Paper No. 7
Presentation Time: 8:00 AM-12:00 PM
ISOTOPIC EVIDENCE FOR MICROBIAL SULFATE REDUCTION AND METHANOTROPHY DURING THE LATE ARCHEAN, WITWATERSRAND BASIN, SOUTH AFRICA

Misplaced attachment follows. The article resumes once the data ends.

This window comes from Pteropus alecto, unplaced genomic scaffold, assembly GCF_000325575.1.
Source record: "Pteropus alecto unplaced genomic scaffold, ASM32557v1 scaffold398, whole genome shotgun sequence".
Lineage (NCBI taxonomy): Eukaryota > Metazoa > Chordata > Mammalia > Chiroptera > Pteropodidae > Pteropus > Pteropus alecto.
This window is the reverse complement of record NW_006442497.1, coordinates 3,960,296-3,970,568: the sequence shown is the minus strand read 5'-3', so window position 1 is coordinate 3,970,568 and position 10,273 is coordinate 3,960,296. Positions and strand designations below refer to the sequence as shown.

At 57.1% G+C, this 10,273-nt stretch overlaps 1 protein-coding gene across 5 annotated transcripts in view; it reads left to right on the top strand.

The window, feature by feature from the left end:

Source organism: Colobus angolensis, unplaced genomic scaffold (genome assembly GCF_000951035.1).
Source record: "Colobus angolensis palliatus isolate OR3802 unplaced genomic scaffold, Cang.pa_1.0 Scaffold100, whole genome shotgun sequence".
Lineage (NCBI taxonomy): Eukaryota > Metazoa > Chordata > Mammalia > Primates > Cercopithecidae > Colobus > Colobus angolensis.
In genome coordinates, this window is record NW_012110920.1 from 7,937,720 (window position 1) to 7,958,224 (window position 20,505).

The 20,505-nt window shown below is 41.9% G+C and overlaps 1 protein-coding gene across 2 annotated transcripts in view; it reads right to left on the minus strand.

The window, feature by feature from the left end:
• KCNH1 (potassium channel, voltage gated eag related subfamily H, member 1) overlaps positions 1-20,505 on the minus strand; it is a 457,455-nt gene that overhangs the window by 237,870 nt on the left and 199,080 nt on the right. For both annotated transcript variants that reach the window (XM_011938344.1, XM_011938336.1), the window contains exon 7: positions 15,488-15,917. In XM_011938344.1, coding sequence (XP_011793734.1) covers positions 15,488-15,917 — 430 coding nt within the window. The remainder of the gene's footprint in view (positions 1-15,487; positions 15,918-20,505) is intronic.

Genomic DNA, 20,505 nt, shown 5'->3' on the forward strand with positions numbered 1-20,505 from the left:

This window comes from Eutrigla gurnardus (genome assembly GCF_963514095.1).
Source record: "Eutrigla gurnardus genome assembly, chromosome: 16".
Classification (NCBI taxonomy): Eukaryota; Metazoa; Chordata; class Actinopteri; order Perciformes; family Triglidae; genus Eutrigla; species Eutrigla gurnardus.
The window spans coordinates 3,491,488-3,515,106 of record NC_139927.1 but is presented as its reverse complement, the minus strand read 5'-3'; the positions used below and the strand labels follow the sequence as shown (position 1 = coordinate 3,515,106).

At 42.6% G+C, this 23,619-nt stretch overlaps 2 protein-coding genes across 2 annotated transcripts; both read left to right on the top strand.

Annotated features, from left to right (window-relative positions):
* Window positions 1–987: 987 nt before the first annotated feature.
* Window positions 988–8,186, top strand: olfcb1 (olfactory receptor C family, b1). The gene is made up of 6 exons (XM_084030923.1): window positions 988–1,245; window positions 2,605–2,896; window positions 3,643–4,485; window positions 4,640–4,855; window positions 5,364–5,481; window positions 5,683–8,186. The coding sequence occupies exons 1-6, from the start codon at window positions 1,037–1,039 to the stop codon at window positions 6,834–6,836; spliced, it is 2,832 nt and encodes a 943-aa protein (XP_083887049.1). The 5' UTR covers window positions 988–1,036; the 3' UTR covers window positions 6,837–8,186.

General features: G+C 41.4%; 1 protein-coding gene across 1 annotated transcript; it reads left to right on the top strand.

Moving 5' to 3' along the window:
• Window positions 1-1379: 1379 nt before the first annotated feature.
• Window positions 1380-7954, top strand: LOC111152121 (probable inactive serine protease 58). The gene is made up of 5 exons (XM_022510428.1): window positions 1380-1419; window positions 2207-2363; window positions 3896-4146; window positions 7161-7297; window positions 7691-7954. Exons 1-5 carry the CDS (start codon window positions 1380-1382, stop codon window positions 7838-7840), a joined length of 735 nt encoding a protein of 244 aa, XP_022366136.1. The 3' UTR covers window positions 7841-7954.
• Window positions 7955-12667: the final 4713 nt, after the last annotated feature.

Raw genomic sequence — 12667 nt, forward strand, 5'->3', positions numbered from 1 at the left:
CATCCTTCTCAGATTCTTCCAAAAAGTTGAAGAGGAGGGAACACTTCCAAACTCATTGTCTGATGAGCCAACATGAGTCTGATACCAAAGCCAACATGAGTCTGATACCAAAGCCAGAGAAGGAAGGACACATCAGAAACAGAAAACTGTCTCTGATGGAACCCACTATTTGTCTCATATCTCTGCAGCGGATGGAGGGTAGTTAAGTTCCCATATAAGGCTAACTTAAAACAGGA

Stable isotope ratios were determined for carbon (d 13C) in organic matter and carbonate and for sulfur (d 34S) in pyrite for a stratigraphic profile from a core containing 60 meters of the late Archean Booysens/Kimberly (B/K) Shale Formation and a portion of the underlying Krugersdorp Quarzite Formation. The studied core was collected at a subsurface depth of 1.8 km in Evander shaft #8 operated by Harmony Gold Inc. The Evander sub-basin is located on the northeast rim of the Witwatersrand Basin. Silty shales are the dominant lithofacies in the core but interbedded siltstones and several meters of underlying gray quartzites are present. Carbonate (Ccarb) and Organic carbon (Corg) contents in core samples range from <0.05 to 2.26 wt% and <0.05 to 0.42 wt%, respectively. Values of d 13C for organic matter (d 13Corg) and carbonate minerals (d 13Ccarb) range from -42 to -35 and 14.6 to -10.1, respectively. Distinct negative shifts in d 13Corg values occur in laminated clay-rich intervals while positive shifts occur in carbonaterich intervals. Values of d 34S for Cr-reducible disulfide minerals (predominantly pyrite) range from -3.2 to +2.3. The most negative d 34S values occur in the laminated intervals that contain the most negative d 13Corg values. d 13Ccarb values lower than -10 are inferred to reflect bicarbonate derived from methane. Microprobe imaging shows partial to complete chlorite replacement of original rhombohedral carbonate grains. The combined carbon and sulfur isotopic evidence suggest a thriving community of methanotrophic and sulfate-reducing bacteria in laminated, muddy sediment deposited during maximum marine flooding of the Witwatersrand Basin.